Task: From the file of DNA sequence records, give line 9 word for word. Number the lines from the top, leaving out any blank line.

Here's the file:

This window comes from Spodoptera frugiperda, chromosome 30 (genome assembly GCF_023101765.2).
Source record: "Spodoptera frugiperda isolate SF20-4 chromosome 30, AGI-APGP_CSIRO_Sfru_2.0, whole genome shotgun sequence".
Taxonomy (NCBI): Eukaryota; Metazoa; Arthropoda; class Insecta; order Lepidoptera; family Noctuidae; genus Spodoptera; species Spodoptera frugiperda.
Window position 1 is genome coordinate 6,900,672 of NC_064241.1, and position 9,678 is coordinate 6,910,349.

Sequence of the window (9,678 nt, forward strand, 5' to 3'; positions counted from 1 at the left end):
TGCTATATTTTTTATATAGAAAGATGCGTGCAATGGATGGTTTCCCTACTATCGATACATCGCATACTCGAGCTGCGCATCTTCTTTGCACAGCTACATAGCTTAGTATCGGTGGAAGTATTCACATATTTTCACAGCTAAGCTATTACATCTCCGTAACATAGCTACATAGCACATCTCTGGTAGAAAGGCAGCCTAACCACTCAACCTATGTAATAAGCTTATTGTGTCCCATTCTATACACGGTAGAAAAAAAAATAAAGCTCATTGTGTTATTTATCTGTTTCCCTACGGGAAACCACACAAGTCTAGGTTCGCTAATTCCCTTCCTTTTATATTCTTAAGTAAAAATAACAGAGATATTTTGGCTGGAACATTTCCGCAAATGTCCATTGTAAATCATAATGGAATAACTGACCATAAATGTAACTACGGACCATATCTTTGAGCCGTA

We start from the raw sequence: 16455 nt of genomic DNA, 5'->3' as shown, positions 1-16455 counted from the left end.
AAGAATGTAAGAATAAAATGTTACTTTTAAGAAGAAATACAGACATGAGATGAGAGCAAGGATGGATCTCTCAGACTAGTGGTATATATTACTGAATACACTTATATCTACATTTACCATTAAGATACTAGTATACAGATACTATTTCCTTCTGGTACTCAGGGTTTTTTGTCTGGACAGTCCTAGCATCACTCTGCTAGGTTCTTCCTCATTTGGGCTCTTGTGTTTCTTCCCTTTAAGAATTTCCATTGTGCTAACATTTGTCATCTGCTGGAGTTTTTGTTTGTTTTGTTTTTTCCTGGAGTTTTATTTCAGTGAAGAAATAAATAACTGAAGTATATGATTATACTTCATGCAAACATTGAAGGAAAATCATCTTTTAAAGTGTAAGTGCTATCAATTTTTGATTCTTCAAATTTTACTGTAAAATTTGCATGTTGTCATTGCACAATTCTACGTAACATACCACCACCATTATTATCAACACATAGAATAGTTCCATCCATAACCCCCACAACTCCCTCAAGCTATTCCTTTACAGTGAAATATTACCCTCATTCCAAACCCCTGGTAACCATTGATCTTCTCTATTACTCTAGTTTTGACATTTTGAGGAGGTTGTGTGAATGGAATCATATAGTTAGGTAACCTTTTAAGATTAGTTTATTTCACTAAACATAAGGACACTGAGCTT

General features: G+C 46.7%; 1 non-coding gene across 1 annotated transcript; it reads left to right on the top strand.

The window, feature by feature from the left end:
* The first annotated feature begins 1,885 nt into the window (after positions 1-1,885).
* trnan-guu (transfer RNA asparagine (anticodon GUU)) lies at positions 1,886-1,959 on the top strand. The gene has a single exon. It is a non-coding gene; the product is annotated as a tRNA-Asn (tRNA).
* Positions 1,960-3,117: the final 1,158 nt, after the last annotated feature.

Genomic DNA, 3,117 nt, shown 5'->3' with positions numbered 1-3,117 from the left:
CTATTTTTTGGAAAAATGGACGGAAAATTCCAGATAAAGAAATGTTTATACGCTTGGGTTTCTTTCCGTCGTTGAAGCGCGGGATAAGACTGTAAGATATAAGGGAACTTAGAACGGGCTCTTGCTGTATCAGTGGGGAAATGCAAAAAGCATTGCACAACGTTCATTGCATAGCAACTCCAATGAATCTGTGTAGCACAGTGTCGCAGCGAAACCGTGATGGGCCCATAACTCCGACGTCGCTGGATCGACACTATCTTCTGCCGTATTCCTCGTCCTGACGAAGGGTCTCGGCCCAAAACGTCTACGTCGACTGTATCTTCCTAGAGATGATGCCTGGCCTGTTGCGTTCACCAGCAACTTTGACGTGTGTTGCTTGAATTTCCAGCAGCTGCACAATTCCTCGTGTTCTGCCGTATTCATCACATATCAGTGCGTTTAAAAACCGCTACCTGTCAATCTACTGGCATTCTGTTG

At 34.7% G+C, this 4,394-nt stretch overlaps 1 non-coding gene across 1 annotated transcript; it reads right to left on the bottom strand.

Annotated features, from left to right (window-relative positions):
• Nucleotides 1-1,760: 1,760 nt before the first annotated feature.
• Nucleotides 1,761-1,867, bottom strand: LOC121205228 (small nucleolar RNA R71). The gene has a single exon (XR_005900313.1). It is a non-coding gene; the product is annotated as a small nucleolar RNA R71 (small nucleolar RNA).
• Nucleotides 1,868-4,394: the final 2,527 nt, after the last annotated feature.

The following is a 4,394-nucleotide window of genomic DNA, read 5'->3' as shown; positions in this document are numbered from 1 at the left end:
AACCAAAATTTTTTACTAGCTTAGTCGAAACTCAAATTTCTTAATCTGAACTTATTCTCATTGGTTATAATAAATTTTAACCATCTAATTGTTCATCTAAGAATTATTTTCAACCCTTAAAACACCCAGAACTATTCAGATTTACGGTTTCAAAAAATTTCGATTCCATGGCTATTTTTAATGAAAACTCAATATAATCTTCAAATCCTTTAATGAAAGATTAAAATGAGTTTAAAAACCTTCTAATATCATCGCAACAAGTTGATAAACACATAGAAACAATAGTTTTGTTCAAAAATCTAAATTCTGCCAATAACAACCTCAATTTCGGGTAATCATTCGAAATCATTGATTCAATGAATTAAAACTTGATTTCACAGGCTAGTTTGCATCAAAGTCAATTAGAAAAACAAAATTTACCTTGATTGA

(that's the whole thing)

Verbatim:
General features: G+C 46.7%; 1 non-coding gene across 1 annotated transcript; it reads left to right on the top strand.